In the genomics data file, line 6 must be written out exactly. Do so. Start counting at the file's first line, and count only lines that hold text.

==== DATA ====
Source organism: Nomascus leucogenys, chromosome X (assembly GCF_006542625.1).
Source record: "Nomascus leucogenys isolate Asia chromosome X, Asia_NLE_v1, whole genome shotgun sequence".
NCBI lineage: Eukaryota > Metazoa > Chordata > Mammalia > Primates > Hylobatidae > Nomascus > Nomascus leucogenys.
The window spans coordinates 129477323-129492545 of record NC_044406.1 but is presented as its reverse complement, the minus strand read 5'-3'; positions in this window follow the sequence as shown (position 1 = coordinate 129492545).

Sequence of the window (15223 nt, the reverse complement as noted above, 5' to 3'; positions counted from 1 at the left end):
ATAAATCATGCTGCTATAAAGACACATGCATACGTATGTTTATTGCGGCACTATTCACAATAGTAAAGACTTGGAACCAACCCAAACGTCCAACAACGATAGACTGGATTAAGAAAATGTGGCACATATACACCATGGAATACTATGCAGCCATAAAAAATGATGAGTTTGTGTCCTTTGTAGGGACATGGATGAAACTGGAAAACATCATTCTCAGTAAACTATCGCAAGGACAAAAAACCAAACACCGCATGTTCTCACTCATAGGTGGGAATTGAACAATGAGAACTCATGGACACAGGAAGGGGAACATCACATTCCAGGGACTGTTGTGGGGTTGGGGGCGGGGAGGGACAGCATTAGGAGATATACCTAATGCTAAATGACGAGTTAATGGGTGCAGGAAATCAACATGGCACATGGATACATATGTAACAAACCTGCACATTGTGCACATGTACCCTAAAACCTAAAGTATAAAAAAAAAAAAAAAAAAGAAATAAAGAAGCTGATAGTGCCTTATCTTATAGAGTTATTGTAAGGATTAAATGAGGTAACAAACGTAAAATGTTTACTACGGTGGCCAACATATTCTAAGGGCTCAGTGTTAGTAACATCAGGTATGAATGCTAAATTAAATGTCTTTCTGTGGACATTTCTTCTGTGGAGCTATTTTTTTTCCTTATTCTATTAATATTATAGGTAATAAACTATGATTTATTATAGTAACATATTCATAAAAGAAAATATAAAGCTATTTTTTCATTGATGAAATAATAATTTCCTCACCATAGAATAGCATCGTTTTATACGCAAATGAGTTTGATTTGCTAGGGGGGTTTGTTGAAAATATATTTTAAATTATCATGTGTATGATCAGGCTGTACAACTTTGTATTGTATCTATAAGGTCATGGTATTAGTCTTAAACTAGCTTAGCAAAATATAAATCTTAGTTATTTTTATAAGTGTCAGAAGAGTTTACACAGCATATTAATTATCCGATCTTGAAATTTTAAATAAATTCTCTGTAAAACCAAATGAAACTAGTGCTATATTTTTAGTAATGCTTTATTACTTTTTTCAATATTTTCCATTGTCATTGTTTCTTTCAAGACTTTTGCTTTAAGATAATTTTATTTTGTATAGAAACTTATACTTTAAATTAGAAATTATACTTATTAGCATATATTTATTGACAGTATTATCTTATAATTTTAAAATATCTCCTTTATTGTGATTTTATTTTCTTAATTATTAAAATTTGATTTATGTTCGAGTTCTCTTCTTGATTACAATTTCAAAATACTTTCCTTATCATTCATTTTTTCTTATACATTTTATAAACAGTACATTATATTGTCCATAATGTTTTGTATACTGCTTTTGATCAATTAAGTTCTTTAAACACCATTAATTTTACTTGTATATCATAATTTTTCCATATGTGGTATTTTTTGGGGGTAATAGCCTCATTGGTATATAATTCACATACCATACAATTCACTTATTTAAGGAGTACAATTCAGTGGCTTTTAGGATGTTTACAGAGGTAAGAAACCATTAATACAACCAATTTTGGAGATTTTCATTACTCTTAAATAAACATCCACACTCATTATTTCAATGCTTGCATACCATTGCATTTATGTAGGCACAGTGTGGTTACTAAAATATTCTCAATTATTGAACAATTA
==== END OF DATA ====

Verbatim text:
ATAAATCATGCTGCTATAAAGACACATGCATACGTATGTTTATTGCGGCACTATTCACAATAGTAAAGACTTGGAACCAACCCAAACGTCCAACAACGATAGACTGGATTAAGAAAATGTGGCACATATACACCATGGAATACTATGCAGCCATAAAAAATGATGAGTTTGTGTCCTTTGTAGGGACATGGATGAAACTGGAAAACATCATTCTCAGTAAACTATCGCAAGGACAAAAAACCAAACACCGCATGTTCTCACTCATAGGTGGGAATTGAACAATGAGAACTCATGGACACAGGAAGGGGAACATCACATTCCAGGGACTGTTGTGGGGTTGGGGGCGGGGAGGGACAGCATTAGGAGATATACCTAATGCTAAATGACGAGTTAATGGGTGCAGGAAATCAACATGGCACATGGATACATATGTAACAAACCTGCACATTGTGCACATGTACCCTAAAACCTAAAGTATAAAAAAAAAAAAAAAAAAGAAATAAAGAAGCTGATAGTGCCTTATCTTATAGAGTTATTGTAAGGATTAAATGAGGTAACAAACGTAAAATGTTTACTACGGTGGCCAACATATTCTAAGGGCTCAGTGTTAGTAACATCAGGTATGAATGCTAAATTAAATGTCTTTCTGTGGACATTTCTTCTGTGGAGCTATTTTTTTTCCTTATTCTATTAATATTATAGGTAATAAACTATGATTTATTATAGTAACATATTCATAAAAGAAAATATAAAGCTATTTTTTCATTGATGAAATAATAATTTCCTCACCATAGAATAGCATCGTTTTATACGCAAATGAGTTTGATTTGCTAGGGGGGTTTGTTGAAAATATATTTTAAATTATCATGTGTATGATCAGGCTGTACAACTTTGTATTGTATCTATAAGGTCATGGTATTAGTCTTAAACTAGCTTAGCAAAATATAAATCTTAGTTATTTTTATAAGTGTCAGAAGAGTTTACACAGCATATTAATTATCCGATCTTGAAATTTTAAATAAATTCTCTGTAAAACCAAATGAAACTAGTGCTATATTTTTAGTAATGCTTTATTACTTTTTTCAATATTTTCCATTGTCATTGTTTCTTTCAAGACTTTTGCTTTAAGATAATTTTATTTTGTATAGAAACTTATACTTTAAATTAGAAATTATACTTATTAGCATATATTTATTGACAGTATTATCTTATAATTTTAAAATATCTCCTTTATTGTGATTTTATTTTCTTAATTATTAAAATTTGATTTATGTTCGAGTTCTCTTCTTGATTACAATTTCAAAATACTTTCCTTATCATTCATTTTTTCTTATACATTTTATAAACAGTACATTATATTGTCCATAATGTTTTGTATACTGCTTTTGATCAATTAAGTTCTTTAAACACCATTAATTTTACTTGTATATCATAATTTTTCCATATGTGGTATTTTTTGGGGGTAATAGCCTCATTGGTATATAATTCACATACCATACAATTCACTTATTTAAGGAGTACAATTCAGTGGCTTTTAGGATGTTTACAGAGGTAAGAAACCATTAATACAACCAATTTTGGAGATTTTCATTACTCTTAAATAAACATCCACACTCATTATTTCAATGCTTGCATACCATTGCATTTATGTAGGCACAGTGTGGTTACTAAAATATTCTCAATTATTGAACAATTA